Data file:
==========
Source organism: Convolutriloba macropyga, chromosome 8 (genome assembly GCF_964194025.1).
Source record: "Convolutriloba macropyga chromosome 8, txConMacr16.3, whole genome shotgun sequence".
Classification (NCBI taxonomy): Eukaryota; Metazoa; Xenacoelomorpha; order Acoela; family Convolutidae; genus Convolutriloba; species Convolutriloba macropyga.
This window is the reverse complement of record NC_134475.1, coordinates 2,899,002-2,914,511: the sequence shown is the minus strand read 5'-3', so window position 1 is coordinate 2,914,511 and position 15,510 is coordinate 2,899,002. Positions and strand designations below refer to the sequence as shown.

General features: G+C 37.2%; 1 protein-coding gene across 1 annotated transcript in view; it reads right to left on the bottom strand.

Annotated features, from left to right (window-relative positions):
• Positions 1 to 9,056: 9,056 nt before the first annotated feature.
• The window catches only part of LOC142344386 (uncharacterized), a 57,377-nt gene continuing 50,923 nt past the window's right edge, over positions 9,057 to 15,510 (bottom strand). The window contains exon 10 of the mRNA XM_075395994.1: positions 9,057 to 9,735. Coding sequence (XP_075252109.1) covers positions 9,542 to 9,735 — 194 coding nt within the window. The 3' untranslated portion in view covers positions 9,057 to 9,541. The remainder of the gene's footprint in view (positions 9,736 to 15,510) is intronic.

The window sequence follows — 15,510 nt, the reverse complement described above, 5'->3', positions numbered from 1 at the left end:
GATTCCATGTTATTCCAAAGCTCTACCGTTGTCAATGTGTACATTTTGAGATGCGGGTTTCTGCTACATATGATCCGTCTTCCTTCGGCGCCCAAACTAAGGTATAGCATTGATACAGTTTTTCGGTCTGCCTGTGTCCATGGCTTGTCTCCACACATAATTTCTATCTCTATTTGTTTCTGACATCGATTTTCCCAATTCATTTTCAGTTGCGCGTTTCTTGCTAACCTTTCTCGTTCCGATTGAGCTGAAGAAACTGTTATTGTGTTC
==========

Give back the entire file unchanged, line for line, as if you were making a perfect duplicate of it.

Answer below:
Source organism: Convolutriloba macropyga, chromosome 8 (genome assembly GCF_964194025.1).
Source record: "Convolutriloba macropyga chromosome 8, txConMacr16.3, whole genome shotgun sequence".
Classification (NCBI taxonomy): Eukaryota; Metazoa; Xenacoelomorpha; order Acoela; family Convolutidae; genus Convolutriloba; species Convolutriloba macropyga.
This window is the reverse complement of record NC_134475.1, coordinates 2,899,002-2,914,511: the sequence shown is the minus strand read 5'-3', so window position 1 is coordinate 2,914,511 and position 15,510 is coordinate 2,899,002. Positions and strand designations below refer to the sequence as shown.

General features: G+C 37.2%; 1 protein-coding gene across 1 annotated transcript in view; it reads right to left on the bottom strand.

Annotated features, from left to right (window-relative positions):
• Positions 1 to 9,056: 9,056 nt before the first annotated feature.
• The window catches only part of LOC142344386 (uncharacterized), a 57,377-nt gene continuing 50,923 nt past the window's right edge, over positions 9,057 to 15,510 (bottom strand). The window contains exon 10 of the mRNA XM_075395994.1: positions 9,057 to 9,735. Coding sequence (XP_075252109.1) covers positions 9,542 to 9,735 — 194 coding nt within the window. The 3' untranslated portion in view covers positions 9,057 to 9,541. The remainder of the gene's footprint in view (positions 9,736 to 15,510) is intronic.

The window sequence follows — 15,510 nt, the reverse complement described above, 5'->3', positions numbered from 1 at the left end:
GATTCCATGTTATTCCAAAGCTCTACCGTTGTCAATGTGTACATTTTGAGATGCGGGTTTCTGCTACATATGATCCGTCTTCCTTCGGCGCCCAAACTAAGGTATAGCATTGATACAGTTTTTCGGTCTGCCTGTGTCCATGGCTTGTCTCCACACATAATTTCTATCTCTATTTGTTTCTGACATCGATTTTCCCAATTCATTTTCAGTTGCGCGTTTCTTGCTAACCTTTCTCGTTCCGATTGAGCTGAAGAAACTGTTATTGTGTTC